Dec 18, 2009

A Flash of Light from Titan


December 18, 2009: NASA's Cassini spacecraft has photographed a flash of sunlight reflecting from a lake on Saturn's moon Titan, confirming the presence of liquid hydrocarbons on a part of the moon dotted with many lake-shaped basins.

Cassini scientists had been looking for the glint, also known as a specular reflection, since the spacecraft began orbiting Saturn in 2004. But until recently Titan's northern hemisphere, where most of the lakes are located, had been veiled in winter darkness. Now, however, the seasons are changing and sunlight has returned to the north, allowing Cassini to capture this serendipitous image:


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Above: This image, obtained using Cassini's Visual and Infrared Mapping Spectrometer (VIMS), shows the first observed flash of sunlight reflected off a lake on Saturn's moon Titan. Credit: NASA/JPL/University of Arizona/DLR. [more]

The picture, which shows sunlight reflecting from the smooth surface of a liquid on July 8, 2009, was presented today at the Fall meeting of the American Geophysical Union in San Francisco.

"This one image communicates so much about Titan -- a thick atmosphere, surface lakes and an otherworldliness," says Bob Pappalardo, Cassini project scientist, based at NASA's Jet Propulsion Laboratory. "It's an unsettling combination of strangeness yet similarity to Earth. This picture is one of Cassini's iconic images."



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Titan, Saturn's largest moon, has captivated scientists because of its many similarities to Earth. Scientists have theorized for 20 years that Titan's cold surface hosts seas or lakes of liquid hydrocarbons, making it the only other planetary body besides Earth believed to have liquid on its surface. While data from Cassini have not indicated any vast seas, they have revealed what appeared to be large lakes near Titan's north and south poles.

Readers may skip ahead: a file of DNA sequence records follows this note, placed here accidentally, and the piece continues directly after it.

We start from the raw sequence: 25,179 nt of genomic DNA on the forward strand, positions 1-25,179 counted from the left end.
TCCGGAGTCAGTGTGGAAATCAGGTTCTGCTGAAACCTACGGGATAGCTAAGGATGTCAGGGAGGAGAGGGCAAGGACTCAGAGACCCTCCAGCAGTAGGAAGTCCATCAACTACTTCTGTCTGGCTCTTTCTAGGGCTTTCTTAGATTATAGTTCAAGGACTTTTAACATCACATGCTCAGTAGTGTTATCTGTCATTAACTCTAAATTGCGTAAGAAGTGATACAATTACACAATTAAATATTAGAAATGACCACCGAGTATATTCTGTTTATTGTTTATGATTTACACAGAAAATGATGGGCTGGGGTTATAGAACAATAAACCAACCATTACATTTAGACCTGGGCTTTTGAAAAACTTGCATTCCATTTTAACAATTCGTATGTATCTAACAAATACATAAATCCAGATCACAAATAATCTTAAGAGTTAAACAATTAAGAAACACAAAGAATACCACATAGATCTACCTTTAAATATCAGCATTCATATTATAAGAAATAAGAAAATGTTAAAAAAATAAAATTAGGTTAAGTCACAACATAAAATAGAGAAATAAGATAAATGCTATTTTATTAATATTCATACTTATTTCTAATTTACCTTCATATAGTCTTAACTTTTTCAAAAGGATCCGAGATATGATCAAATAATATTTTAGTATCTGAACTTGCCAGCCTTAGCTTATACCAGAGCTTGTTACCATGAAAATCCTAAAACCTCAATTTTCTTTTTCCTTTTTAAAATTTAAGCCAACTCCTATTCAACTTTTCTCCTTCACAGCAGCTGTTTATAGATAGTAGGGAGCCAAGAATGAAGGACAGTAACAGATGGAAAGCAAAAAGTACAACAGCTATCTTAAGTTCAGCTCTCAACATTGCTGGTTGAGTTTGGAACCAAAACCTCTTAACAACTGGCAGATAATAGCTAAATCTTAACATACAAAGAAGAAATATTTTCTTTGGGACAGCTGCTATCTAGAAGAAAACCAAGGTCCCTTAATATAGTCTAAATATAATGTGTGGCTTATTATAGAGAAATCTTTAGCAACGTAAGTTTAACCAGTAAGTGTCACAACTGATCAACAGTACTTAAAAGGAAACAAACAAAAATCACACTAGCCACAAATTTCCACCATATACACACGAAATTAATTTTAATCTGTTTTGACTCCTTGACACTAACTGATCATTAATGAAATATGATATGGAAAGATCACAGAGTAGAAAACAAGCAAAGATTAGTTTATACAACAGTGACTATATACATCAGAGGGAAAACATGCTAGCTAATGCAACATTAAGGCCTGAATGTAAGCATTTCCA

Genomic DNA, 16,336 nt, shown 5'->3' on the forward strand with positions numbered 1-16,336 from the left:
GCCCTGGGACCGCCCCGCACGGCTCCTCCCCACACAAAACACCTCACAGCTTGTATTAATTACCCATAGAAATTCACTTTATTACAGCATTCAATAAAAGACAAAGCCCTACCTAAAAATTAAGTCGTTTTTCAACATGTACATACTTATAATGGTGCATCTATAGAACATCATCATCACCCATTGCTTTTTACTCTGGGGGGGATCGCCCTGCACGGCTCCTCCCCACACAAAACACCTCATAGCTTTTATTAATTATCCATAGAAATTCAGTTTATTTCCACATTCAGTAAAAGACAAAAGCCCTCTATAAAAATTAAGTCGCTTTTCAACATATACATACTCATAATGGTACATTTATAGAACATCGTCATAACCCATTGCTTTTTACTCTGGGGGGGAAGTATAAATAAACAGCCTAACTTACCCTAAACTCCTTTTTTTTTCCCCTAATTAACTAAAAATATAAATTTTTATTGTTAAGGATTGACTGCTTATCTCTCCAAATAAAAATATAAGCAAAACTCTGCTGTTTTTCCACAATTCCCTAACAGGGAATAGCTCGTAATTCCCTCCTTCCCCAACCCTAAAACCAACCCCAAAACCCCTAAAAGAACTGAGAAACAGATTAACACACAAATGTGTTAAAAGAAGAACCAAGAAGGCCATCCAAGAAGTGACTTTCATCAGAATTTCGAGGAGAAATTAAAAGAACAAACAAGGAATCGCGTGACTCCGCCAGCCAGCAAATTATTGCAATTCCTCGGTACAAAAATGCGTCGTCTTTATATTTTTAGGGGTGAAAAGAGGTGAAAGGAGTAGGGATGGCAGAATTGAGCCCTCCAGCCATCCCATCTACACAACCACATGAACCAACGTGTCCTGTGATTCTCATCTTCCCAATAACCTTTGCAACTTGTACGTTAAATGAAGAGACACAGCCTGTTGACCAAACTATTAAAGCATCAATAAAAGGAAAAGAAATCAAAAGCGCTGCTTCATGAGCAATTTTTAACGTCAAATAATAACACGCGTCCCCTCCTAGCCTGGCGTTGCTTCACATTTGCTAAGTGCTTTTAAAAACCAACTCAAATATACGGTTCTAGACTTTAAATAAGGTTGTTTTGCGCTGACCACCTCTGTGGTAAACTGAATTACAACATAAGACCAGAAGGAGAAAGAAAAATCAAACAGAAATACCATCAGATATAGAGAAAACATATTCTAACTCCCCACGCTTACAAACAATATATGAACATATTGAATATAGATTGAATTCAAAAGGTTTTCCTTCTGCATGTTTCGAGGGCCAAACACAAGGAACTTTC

In 2008, Cassini scientists using infrared data confirmed the presence of liquid in Ontario Lacus, the largest lake in Titan's southern hemisphere. But they were still looking for the smoking gun to confirm liquid in the northern hemisphere, where the basins are larger and more numerous.

Katrin Stephan, of the German Aerospace Center (DLR) in Berlin, an associate member of the Cassini visual and infrared mapping spectrometer team, was processing the initial image and was the first to see the glint on July 10, 2009.


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"I was instantly excited because the glint reminded me of an image of our own planet taken from orbit around Earth, showing a reflection of sunlight on an ocean," Stephan said. "But we also had to do more work to make sure the glint we were seeing wasn't lightning or an erupting volcano."


Right: A false-color radar map of putative methane lakes in Titan's northern hemisphere. Credit: Cassini Radar Mapper, JPL, ESA, NASA [more]

Team members at the University of Arizona in Tucson processed the image further. They were able to pinpoint the reflection at the southern shoreline of a lake called Kraken Mare. The sprawling Kraken Mare covers about 400,000 square kilometers (150,000 square miles), an area larger than the Caspian Sea, the largest lake on Earth.

By comparing this new image to radar and near-infrared images acquired since 2006, scientists were able to show that the shoreline of Kraken Mare has been stable over the last three years and that Titan has an ongoing hydrological cycle that brings liquids to the surface. Of course, in this case, the liquid in the hydrological cycle is methane rather than water, as it is on Earth.

"These results remind us how unique Titan is in the solar system," says Ralf Jaumann, who leads the scientists at the DLR who work on Cassini. "They also show us that liquid has a universal power to shape geological surfaces in the same way, no matter what the liquid is."

For more discoveries from Titan and the rest of the Saturn system, visit the Cassini home page.

Editor: Dr. Tony Phillips | Credit: Science@NASA

more information

Rainbows on Titan -- (Science@NASA) Saturn's moon Titan is wet, according to the ESA's Huygens probe, but Titan's "water" is not like Earth's.

Cassini Visual and Infrared Mapping Spectrometer -- learn more about the instrument that detected the flash

Credits: The Cassini-Huygens mission is a cooperative project of NASA, the European Space Agency and the Italian Space Agency. JPL manages the mission for NASA's Science Mission Directorate, Washington, D.C. The Cassini orbiter was designed, developed and assembled at JPL. The visual and infrared mapping spectrometer team is based at the University of Arizona, Tucson.